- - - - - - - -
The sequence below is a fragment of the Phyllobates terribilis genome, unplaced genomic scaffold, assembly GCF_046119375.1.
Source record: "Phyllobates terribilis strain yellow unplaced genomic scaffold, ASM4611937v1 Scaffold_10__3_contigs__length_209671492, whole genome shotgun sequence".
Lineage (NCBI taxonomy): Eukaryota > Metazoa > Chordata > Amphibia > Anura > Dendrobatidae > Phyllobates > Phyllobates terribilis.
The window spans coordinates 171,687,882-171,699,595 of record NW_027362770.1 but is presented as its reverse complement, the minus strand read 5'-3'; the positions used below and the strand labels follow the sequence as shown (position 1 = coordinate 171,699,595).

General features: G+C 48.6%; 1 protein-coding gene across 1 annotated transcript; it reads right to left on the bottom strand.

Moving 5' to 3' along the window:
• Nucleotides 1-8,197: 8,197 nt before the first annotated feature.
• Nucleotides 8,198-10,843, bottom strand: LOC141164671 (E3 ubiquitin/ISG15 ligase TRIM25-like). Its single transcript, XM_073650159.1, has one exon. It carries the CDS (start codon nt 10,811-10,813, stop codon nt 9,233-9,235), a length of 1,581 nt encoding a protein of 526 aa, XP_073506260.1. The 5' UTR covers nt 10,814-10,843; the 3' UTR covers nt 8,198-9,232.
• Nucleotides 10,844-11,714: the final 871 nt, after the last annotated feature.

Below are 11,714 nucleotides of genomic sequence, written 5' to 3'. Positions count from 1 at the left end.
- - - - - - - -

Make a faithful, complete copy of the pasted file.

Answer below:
The sequence below is a fragment of the Phyllobates terribilis genome, unplaced genomic scaffold, assembly GCF_046119375.1.
Source record: "Phyllobates terribilis strain yellow unplaced genomic scaffold, ASM4611937v1 Scaffold_10__3_contigs__length_209671492, whole genome shotgun sequence".
Lineage (NCBI taxonomy): Eukaryota > Metazoa > Chordata > Amphibia > Anura > Dendrobatidae > Phyllobates > Phyllobates terribilis.
The window spans coordinates 171,687,882-171,699,595 of record NW_027362770.1 but is presented as its reverse complement, the minus strand read 5'-3'; the positions used below and the strand labels follow the sequence as shown (position 1 = coordinate 171,699,595).

General features: G+C 48.6%; 1 protein-coding gene across 1 annotated transcript; it reads right to left on the bottom strand.

Moving 5' to 3' along the window:
• Nucleotides 1-8,197: 8,197 nt before the first annotated feature.
• Nucleotides 8,198-10,843, bottom strand: LOC141164671 (E3 ubiquitin/ISG15 ligase TRIM25-like). Its single transcript, XM_073650159.1, has one exon. It carries the CDS (start codon nt 10,811-10,813, stop codon nt 9,233-9,235), a length of 1,581 nt encoding a protein of 526 aa, XP_073506260.1. The 5' UTR covers nt 10,814-10,843; the 3' UTR covers nt 8,198-9,232.
• Nucleotides 10,844-11,714: the final 871 nt, after the last annotated feature.

Below are 11,714 nucleotides of genomic sequence, written 5' to 3'. Positions count from 1 at the left end.